So the NT is saying that John came from those many worshippers in Parthia (as mentioned in Acts 2:9, and the Parthian Magi of Matt 2).
Phraates IV, defeated Mark Antony.
Augustus made a peace treaty with him.
Parthia had made a peace treaty with Rome around 20 BCE so the Temple could be rebuilt and glorified in peace. The Magi were the powerful priestly class of Parthia who selected, elected and deposed their kings. The commander, the surena, traveled with a personal entourage and personal baggage train of 10,000 camels, Rawlinson's Parthia, p94.

Who did John proclaim to?
The KJV says that John proclaimed the coming of God's ruler, the Messiah, and his Kingdom of the Heavens at the Jordan river. Why not Jerusalem? Why not elsewhere?
Those who came to him came from 'Jerusalem and all Judea and all the country around about the Jordan.' KJV. 'All the adjacent region' is somewhat vague in Greek and may have been so phrased with political sensitivity as the Greek text was read by Romans and Gentiles.
But the Hebrew says much more. It is not just the countryside that is mentioned in the Hebrew, or the cities.
It says they came from 'all the kingdom around about the Jordan.'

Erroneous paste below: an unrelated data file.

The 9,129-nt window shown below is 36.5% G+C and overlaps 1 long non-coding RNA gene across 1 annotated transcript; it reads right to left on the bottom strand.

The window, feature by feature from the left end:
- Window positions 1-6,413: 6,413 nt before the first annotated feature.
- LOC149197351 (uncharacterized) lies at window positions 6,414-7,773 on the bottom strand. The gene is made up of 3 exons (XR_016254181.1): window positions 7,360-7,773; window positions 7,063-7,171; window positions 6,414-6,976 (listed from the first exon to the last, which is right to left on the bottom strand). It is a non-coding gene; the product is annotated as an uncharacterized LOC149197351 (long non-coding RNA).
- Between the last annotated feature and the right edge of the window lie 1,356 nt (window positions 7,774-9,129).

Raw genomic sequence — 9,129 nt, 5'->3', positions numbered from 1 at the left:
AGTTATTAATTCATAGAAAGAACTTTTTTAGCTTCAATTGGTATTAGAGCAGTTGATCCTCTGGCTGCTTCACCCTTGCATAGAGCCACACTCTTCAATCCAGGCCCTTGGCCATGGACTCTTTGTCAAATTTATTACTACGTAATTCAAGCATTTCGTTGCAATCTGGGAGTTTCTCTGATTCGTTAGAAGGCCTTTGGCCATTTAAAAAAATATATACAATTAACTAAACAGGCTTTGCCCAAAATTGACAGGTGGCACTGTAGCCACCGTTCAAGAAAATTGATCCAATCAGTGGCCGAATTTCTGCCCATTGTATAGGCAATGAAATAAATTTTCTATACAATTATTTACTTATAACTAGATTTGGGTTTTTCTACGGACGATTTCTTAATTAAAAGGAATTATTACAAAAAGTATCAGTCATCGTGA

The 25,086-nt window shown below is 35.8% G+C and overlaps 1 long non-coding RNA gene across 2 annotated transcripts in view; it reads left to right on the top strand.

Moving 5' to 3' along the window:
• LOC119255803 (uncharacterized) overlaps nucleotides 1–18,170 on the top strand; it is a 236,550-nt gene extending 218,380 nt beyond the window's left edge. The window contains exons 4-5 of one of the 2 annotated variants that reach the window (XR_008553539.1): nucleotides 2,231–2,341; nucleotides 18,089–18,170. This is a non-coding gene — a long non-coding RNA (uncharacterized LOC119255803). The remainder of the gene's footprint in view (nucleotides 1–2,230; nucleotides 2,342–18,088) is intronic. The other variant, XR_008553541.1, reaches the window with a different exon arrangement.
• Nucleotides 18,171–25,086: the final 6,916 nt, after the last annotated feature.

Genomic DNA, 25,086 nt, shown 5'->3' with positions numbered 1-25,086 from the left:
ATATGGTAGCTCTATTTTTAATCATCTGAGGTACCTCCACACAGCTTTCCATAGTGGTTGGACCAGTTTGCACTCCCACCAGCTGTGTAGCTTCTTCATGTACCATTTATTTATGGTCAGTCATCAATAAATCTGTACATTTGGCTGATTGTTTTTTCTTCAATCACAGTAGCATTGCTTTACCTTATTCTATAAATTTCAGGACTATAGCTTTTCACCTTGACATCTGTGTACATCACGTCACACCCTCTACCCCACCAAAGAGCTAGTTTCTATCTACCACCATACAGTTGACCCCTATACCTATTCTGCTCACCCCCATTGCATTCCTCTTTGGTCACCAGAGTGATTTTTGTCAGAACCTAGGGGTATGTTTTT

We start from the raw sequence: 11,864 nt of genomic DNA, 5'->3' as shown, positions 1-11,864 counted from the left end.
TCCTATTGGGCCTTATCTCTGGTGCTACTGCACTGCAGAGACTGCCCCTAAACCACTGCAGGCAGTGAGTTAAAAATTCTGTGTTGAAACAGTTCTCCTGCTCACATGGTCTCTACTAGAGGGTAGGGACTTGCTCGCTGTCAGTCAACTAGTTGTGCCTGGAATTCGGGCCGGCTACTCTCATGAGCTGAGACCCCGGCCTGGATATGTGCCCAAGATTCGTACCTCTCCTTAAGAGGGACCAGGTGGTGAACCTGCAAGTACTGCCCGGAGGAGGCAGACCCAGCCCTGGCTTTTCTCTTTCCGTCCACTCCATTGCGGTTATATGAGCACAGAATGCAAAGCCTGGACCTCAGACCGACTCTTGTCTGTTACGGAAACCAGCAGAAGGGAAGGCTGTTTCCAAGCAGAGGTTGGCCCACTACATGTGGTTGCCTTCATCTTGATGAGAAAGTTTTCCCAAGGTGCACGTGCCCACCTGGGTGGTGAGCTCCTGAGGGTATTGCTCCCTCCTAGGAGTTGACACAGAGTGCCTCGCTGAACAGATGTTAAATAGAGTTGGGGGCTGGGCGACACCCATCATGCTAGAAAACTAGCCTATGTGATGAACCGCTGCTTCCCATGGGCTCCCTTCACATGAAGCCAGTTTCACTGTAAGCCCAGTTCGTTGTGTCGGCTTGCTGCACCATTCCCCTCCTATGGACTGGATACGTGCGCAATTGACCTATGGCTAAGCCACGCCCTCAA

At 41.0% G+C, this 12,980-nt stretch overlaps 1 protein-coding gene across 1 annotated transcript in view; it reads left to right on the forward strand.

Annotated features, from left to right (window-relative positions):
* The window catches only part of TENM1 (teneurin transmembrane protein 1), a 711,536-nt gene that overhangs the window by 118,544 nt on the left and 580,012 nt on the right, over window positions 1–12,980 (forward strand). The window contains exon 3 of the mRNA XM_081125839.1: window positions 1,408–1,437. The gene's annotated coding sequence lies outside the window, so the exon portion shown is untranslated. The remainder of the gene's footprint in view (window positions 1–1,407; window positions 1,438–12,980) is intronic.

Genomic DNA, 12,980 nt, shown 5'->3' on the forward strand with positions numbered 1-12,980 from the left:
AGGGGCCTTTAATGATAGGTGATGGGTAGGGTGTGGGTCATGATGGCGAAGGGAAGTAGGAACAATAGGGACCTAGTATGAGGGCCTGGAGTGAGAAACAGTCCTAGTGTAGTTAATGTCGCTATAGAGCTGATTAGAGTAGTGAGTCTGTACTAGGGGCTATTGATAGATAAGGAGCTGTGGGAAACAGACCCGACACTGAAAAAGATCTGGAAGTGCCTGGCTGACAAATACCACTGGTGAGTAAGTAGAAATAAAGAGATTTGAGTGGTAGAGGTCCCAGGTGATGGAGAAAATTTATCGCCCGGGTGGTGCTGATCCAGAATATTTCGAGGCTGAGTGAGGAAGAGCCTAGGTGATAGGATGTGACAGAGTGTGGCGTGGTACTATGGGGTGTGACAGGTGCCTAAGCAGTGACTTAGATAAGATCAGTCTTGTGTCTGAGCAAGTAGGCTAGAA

Legally speaking only Herod had been proclaimed a king, that of Judea, by the Romans. Is that what is meant? Judea is already mentioned without the name of the hated Herod. So 'kingdom' must be elsewhere.
The Hebrew Malkhut can be translated 'kingdom' but also 'Empire'.
For those in the East of Israel that was an unmistakable reference. Israel was living next to the big superpower of Parthian Empire and its satellite kingdoms. These were part of the Israelite 'family business' -- members of the Arsacid dynasty as distinct from Rome where the most powerful military leader became the Caesar. Israel was a small State captured by Rome next to a huge empire. Imagine being occupied by the Soviet Union with a major superpower just across the borders!
So those who came to hear John herald the coming Kingdom of Heaven would know that
(a) John was speaking about a regime change of both Rome and Parthia and everyone else.